I had business cards stacked on my desks in the office and at home, squirreled in drawers, tucked in the pockets of sport coats and even piled on my dresser, dumped from shirt pockets.
Sound familiar? If you're like me, you have a personal document management problem in miniature, and it never ends. Each meeting, road trip and tradeshow brings a fresh batch of these tiny documents. There are at least a few products aimed at busting the business card problem, with leading candidates including Corex's CardScan and the IRIS Business Card Reader II. These products, which start at $149, include small, USB-connected business card scanners as well as integrated OCR and contact manager software.
I tested CardScan for Imaging Magazine some five years ago, and it did a great job. The software automatically rotates the card image to the right orientation and extracts the name, company, title, address, phone, fax, mobile, e-mail and Web addresses into the correct fields. You'll need to edit the data here and there, but the contact manager zooms in on the appropriate card image zone so you can review and correct the data.
Alas, that CardScan test model had to be returned, and my business card management problem quickly returned. All these years later, I recently found myself searching through stacks of cards for an old contact and I was tempted to crack out the bucks for a CardScan setup. It seemed a waste, though, given that I already own two scanners (an all-in-one flatbed and a workgroup sheet-fed model).
Isn't there software that will work with ordinary scanners? A quick search of the Web turned up Presto! BizCard from NewSoft. Unlike Corex and IRIS, NewSoft offers a software-only solution for $69.95 (as well as a "Presto! BizCard Reader" software and card scanner bundle for $99.95).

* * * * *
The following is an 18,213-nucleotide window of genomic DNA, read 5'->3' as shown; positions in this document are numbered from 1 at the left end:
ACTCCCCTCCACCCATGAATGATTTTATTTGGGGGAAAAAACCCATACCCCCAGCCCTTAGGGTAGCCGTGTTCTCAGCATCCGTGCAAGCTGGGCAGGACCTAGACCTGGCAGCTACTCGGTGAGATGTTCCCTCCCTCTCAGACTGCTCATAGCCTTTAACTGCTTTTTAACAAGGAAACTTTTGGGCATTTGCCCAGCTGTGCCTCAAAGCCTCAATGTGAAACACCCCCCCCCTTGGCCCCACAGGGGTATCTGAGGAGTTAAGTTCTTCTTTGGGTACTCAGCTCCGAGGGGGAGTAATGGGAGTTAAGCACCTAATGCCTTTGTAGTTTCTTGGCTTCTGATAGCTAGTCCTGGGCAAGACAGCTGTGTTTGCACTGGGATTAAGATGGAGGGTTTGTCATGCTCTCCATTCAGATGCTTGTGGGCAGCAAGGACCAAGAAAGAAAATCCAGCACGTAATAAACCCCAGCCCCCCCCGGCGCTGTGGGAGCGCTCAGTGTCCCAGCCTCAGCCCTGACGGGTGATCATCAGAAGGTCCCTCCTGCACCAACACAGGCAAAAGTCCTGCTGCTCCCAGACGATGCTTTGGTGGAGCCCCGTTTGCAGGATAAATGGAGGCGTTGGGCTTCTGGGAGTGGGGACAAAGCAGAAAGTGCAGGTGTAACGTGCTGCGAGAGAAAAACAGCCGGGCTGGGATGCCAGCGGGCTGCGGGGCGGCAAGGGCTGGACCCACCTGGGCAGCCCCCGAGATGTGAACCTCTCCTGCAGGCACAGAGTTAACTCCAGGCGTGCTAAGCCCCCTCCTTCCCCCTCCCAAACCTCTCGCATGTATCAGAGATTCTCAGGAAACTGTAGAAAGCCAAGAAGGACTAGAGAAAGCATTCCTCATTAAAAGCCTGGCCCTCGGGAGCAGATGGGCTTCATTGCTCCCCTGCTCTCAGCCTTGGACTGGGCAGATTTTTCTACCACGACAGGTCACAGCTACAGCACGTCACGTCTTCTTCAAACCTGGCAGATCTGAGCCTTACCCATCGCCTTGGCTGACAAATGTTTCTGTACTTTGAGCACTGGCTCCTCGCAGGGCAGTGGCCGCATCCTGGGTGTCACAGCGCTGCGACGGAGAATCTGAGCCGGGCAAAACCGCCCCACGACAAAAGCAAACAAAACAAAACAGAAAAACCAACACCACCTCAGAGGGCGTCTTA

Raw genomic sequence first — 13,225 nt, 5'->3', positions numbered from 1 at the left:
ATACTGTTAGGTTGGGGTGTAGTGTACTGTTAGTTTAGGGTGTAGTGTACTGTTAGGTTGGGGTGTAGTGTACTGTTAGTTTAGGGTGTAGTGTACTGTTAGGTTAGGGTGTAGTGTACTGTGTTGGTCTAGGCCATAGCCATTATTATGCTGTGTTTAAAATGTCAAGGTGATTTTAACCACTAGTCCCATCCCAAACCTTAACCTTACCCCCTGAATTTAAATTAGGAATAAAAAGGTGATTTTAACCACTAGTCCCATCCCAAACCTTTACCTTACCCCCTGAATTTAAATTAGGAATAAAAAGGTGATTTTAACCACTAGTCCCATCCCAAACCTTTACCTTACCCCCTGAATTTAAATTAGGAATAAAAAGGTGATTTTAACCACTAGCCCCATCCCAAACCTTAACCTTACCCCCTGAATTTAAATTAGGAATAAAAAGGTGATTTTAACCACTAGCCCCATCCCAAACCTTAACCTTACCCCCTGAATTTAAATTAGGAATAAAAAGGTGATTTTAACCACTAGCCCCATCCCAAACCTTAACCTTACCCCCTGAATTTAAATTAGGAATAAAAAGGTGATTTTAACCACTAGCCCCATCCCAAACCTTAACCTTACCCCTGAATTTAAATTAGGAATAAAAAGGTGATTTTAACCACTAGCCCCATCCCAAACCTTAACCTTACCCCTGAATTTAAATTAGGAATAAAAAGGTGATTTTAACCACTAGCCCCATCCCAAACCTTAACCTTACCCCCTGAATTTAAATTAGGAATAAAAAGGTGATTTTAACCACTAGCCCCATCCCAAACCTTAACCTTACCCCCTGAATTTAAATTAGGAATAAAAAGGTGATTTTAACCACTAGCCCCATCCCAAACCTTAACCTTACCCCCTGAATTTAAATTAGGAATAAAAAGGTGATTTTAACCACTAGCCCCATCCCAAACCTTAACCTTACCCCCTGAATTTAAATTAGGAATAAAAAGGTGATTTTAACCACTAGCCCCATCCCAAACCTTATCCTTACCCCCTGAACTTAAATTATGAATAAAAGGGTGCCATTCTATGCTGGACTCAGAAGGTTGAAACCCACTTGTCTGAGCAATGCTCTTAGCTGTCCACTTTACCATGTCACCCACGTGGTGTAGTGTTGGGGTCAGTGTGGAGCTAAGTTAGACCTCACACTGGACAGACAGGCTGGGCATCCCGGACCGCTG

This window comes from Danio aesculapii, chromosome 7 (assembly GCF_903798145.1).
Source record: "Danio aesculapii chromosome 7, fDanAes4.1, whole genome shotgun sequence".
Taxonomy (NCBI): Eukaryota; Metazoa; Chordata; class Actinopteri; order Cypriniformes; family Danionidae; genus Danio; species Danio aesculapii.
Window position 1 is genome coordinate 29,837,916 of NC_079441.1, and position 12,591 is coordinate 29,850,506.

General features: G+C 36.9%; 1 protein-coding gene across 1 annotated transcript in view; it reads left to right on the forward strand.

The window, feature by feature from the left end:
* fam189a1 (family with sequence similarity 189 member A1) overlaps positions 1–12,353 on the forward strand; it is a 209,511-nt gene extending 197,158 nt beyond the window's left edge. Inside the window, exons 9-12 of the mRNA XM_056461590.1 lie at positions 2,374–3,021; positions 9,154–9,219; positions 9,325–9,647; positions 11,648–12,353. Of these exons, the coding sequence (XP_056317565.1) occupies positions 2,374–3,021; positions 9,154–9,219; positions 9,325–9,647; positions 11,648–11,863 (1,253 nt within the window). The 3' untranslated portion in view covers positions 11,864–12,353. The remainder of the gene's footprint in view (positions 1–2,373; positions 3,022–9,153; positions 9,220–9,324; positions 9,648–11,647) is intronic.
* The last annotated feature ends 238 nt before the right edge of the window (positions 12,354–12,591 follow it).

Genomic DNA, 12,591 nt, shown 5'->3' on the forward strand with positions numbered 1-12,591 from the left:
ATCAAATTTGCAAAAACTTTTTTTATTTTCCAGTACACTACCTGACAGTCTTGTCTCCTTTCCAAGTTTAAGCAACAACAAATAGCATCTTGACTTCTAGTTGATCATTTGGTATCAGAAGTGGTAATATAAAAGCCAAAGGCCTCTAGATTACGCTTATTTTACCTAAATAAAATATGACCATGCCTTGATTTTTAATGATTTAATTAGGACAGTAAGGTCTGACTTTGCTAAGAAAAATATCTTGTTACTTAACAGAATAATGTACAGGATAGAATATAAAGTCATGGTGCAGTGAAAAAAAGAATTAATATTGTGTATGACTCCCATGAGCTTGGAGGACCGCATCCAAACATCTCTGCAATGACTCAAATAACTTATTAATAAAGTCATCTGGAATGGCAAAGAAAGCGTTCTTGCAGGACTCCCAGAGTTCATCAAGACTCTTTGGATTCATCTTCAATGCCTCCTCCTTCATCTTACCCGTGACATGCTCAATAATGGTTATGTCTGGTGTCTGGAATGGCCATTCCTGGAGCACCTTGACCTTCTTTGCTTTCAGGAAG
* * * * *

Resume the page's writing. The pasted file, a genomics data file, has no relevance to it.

I downloaded the free demo software and was up and running in no time, though not without a hitch. My first attempts to scan met with lousy results. Nary a field of data appeared without an error, and many were pure gibberish. I decided I'd better read the manual (one of those basic first steps we all skip). I learned that Presto's OCR engine prefers 400-dpi grayscale images, but I was using the TWAIN interface and attempting to scan eight cards at once from my flatbed at the default setting of 200-dpi color.
A switch to the software's card-at-a-time Quick scan mode (at the right default settings) produced great results, requiring only a few edits here and there. But I wasn't about to scan scores of cards one at a time! I went back to scanning multiple cards from my flatbed at 400 dpi grayscale. The results were much better, though I did have to be sure that each card was straight and well spaced from the others on the flatbed (capturing eight cards with each letter-sized scan).
If you have hundreds of cards lying around, it really helps to have a scanner with an auto document feeder that can handle business cards. I switched to my sheet-fed scanner and rifled through a stack of 150 business cards in no time. I then used the "Import Card Images" mode to recognize the results (though I also learned I had to use individual JPG files for each card rather than a single multipage tiff). The results were pretty good; at least half the cards captured perfectly, without correction (though I seem to remember better accuracy from the Corex CardScan OCR engine). I soon mastered the edit mode navigation and image zoning tools and was able to correct and verify the contact information using the images as a reference.
For $70, this is one office tool that will come in handy, particularly if you're in journalism, sales or another field in which you're only as good as your contacts. Once you're done with the scanning and editing, you can synchronize the contacts with Outlook, Notes and a number of personal information managers.
If I'm true to my "neat office" New Year's resolution, I'll be scanning cards after each business trip and tradeshow. But it's nice to know I can also do an occasional back-file purge, scanning eight cards at a time on a flatbed or many more all at once through my sheet-fed scanner.